If you've ever wondered why "Native people just can't get over it" or what the fuss is about faux headdresses at folk festivals, well, allow Darrell Dennis to explain. Dennis is an original--and not just in the First Nations sense of the word. An actor, comedian, playwright, screenwriter, radio host, and member of the Shushwap Nation in British Columbia, Dennis is also the author of Peace Pipe Dreams: The Truth About Lies About Indians (Douglas & McIntyre, 2014). In busting through the myths and If you've ever wondered why "Native people just can't get over it" or what the fuss is about faux headdresses at folk festivals, well, allow Darrell Dennis to explain. Dennis is an original--and not just in the First Nations sense of the word. An actor, comedian, playwright, screenwriter, radio host, and member of the Shushwap Nation in British Columbia, Dennis is also the author of Peace Pipe Dreams: The Truth About Lies About Indians (Douglas & McIntyre, 2014). In busting through the myths and misconceptions surrounding First Nations people, Dennis leaves no stone unturned. Sports mascots, substance abuse statistics, the Christopher Columbus narrative, movies featuring the noble savage ("Always-Helps-The-White-Man"); movies featuring the nasty savage (think eat-your-heart-out Magua from "The Last of the Mohicans") are all ripe for a rethink. Then there's Canada as the ultimate "deadbeat dad" when it comes to honouring treaties and land claims, band chief and council paycheques; what the heck's in those peace pipes anyway; and the "most annoying and derisive of all Native stereotypes… that Aboriginals don't pay taxes." There is also the no-small-matter of residential schools, where children were "told that their parents were ignorant savages, their communities were irrelevant, and their culture, religion and language were the work of the devil. The children were to renounce everything Indian or burn in hell for all eternity…. Now I ask," writes Dennis, "if the residential school legacy had been inflicted on non-Native children instead of Aboriginal children, how many people would still insist that they should just 'get over it"? I'm guessing not too many." Just when it all gets too heavy, Dennis spurs things along with his trademark irreverence and helpful hints for all of us in "regular-people Canada" trying to bridge the gulf created by a 400-year history of First Nations relations that's been more or less written, up until now, by the dominant culture. Case in point: "For best results, try to call Native individuals by their original name in their original language. There are over 350 of these names in Canada alone, so if you want to go this route, you should start cramming." Thank you, Mr. D. Consider Peace Pipe Dreams a timely primer to the 2015 release of the 500-plus page Executive Summary of the Truth and Reconciliation Commission of Canada's 94 Calls to Action. The Actions are nobody's idea of a cake walk, but #10 (asking the "…federal government to draft new Aboriginal education legislation with the full participation and informed consent of Aboriginal peoples…" and "Developing culturally appropriate curricula.") would benefit from a major boost if Peace Pipe Dreams were introduced to secondary schools nation-wide.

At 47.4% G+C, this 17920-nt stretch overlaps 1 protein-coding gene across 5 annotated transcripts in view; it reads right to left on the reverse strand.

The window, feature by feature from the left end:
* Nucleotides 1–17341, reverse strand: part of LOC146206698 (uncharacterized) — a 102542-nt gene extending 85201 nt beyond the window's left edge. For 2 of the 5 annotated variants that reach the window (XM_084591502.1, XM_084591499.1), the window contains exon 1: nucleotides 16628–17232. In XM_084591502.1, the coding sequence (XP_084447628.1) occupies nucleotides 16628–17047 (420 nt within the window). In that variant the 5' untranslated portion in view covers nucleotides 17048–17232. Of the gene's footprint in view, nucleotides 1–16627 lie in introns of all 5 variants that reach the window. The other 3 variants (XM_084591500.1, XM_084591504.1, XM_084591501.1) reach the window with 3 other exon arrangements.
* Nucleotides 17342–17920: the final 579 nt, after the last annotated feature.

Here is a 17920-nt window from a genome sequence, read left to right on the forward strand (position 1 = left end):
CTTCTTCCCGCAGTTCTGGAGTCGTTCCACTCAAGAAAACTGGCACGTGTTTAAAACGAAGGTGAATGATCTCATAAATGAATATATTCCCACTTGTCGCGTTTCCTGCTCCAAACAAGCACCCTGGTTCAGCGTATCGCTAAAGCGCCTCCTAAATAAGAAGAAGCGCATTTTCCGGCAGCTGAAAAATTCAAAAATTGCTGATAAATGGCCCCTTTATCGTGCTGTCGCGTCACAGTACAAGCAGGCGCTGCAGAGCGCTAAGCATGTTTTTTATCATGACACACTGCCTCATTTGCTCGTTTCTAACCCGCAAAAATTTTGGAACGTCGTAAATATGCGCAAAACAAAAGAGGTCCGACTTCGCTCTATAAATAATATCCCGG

19. 5 out of 5

    Heather Pearson

    Who are these people we live amongst. They live in towns, in cities and on reserves. I say that we, the foreign arrivals to this land, live among them even though they are the smaller population. We used to call them Indians but now they are referred to as First Nations, Metis and Inuit, or by the proper name of their Nation. They were here first and choose to share their land with us, the newcomers. With this being true, why is it that so many Canadians know so little about our neighbours and mu Who are these people we live amongst. They live in towns, in cities and on reserves. I say that we, the foreign arrivals to this land, live among them even though they are the smaller population. We used to call them Indians but now they are referred to as First Nations, Metis and Inuit, or by the proper name of their Nation. They were here first and choose to share their land with us, the newcomers. With this being true, why is it that so many Canadians know so little about our neighbours and much of what we claim to know is wrong. What little I learned in school was from fourth grade and comprised the role that some un-named Indians helped Laura Secord carry word to General Brock about an invasion across the Niagara River. Wow, not much. Probably something was discussed about teepees and long houses and buffalo, but that was the end of it. Talk about inadequate. As an adult, I'm much wider read and have learned quite a bit, but still feel that I am missing the majority of this significant history. Darrell Dennis's book Peace Pipe Dreams: The Truth about Lies About Indians has cleared up a lot of mis-information and gaps that I had. This book should be required reading in all Canadian civics classes as well as for all persons desiring to become Canadian citizens. It is well written, with clear explanations and examples where required. Topics that could have been heavy and sleep inducing are kept to manageable bites of information. The depth of details should be suitable for most readers. Source information is cited for those wanting further information. Peace Pipe Dreams answered many questions I had about the First Nations and many more that I didn't even know I needed to ask. It also had me laughing at un-expected points; who knew that Darrell is such a funny guy (he is a comedian when he's not a writer). I highly recommend this book for all Canadians who love their country. It's important to learn the truth about where it came from.